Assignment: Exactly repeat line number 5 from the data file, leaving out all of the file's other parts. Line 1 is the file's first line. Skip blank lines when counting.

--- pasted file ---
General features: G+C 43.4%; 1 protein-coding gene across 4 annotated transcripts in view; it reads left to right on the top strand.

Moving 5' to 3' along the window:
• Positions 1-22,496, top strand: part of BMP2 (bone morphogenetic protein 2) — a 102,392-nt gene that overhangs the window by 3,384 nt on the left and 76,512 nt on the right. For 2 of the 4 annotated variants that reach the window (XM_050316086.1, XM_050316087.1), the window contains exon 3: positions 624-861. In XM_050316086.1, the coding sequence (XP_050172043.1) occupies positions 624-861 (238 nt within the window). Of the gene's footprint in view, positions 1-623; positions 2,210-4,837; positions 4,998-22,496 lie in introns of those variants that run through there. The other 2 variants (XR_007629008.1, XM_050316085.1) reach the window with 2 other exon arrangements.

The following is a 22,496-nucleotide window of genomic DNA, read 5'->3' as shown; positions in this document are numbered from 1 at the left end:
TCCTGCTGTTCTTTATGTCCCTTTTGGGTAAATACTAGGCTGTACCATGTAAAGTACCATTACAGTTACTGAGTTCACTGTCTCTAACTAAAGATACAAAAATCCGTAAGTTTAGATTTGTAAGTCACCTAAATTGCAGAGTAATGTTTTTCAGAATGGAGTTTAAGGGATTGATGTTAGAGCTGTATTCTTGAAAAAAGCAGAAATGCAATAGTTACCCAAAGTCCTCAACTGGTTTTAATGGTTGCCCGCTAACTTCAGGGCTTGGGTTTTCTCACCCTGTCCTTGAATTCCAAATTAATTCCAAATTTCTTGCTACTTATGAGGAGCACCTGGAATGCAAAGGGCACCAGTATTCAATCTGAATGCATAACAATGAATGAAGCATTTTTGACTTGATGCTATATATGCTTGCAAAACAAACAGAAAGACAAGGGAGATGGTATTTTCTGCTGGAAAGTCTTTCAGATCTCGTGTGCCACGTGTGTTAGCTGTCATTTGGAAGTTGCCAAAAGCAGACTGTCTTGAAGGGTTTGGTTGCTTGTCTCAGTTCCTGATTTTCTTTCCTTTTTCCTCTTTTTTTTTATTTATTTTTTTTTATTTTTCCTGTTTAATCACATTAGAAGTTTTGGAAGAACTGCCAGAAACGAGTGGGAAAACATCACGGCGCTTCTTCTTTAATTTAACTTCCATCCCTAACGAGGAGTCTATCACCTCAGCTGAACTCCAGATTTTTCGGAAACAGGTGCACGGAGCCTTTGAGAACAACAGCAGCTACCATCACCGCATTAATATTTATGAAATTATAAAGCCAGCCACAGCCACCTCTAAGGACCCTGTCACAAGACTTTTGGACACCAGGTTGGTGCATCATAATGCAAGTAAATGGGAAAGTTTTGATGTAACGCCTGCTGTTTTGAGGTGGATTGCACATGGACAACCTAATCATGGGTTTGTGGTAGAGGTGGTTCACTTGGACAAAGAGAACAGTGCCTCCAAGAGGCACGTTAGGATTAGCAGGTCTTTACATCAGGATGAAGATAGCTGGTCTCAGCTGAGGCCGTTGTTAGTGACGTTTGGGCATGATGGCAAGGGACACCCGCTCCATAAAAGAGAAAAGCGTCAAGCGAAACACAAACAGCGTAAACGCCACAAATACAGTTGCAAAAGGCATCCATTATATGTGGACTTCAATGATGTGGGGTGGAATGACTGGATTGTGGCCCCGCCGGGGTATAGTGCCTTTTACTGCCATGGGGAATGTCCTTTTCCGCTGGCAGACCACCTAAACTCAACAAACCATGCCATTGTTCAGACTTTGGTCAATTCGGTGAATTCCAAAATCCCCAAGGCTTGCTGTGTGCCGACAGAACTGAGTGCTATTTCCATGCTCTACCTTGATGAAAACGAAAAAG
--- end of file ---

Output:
TCCTGCTGTTCTTTATGTCCCTTTTGGGTAAATACTAGGCTGTACCATGTAAAGTACCATTACAGTTACTGAGTTCACTGTCTCTAACTAAAGATACAAAAATCCGTAAGTTTAGATTTGTAAGTCACCTAAATTGCAGAGTAATGTTTTTCAGAATGGAGTTTAAGGGATTGATGTTAGAGCTGTATTCTTGAAAAAAGCAGAAATGCAATAGTTACCCAAAGTCCTCAACTGGTTTTAATGGTTGCCCGCTAACTTCAGGGCTTGGGTTTTCTCACCCTGTCCTTGAATTCCAAATTAATTCCAAATTTCTTGCTACTTATGAGGAGCACCTGGAATGCAAAGGGCACCAGTATTCAATCTGAATGCATAACAATGAATGAAGCATTTTTGACTTGATGCTATATATGCTTGCAAAACAAACAGAAAGACAAGGGAGATGGTATTTTCTGCTGGAAAGTCTTTCAGATCTCGTGTGCCACGTGTGTTAGCTGTCATTTGGAAGTTGCCAAAAGCAGACTGTCTTGAAGGGTTTGGTTGCTTGTCTCAGTTCCTGATTTTCTTTCCTTTTTCCTCTTTTTTTTTATTTATTTTTTTTTATTTTTCCTGTTTAATCACATTAGAAGTTTTGGAAGAACTGCCAGAAACGAGTGGGAAAACATCACGGCGCTTCTTCTTTAATTTAACTTCCATCCCTAACGAGGAGTCTATCACCTCAGCTGAACTCCAGATTTTTCGGAAACAGGTGCACGGAGCCTTTGAGAACAACAGCAGCTACCATCACCGCATTAATATTTATGAAATTATAAAGCCAGCCACAGCCACCTCTAAGGACCCTGTCACAAGACTTTTGGACACCAGGTTGGTGCATCATAATGCAAGTAAATGGGAAAGTTTTGATGTAACGCCTGCTGTTTTGAGGTGGATTGCACATGGACAACCTAATCATGGGTTTGTGGTAGAGGTGGTTCACTTGGACAAAGAGAACAGTGCCTCCAAGAGGCACGTTAGGATTAGCAGGTCTTTACATCAGGATGAAGATAGCTGGTCTCAGCTGAGGCCGTTGTTAGTGACGTTTGGGCATGATGGCAAGGGACACCCGCTCCATAAAAGAGAAAAGCGTCAAGCGAAACACAAACAGCGTAAACGCCACAAATACAGTTGCAAAAGGCATCCATTATATGTGGACTTCAATGATGTGGGGTGGAATGACTGGATTGTGGCCCCGCCGGGGTATAGTGCCTTTTACTGCCATGGGGAATGTCCTTTTCCGCTGGCAGACCACCTAAACTCAACAAACCATGCCATTGTTCAGACTTTGGTCAATTCGGTGAATTCCAAAATCCCCAAGGCTTGCTGTGTGCCGACAGAACTGAGTGCTATTTCCATGCTCTACCTTGATGAAAACGAAAAAG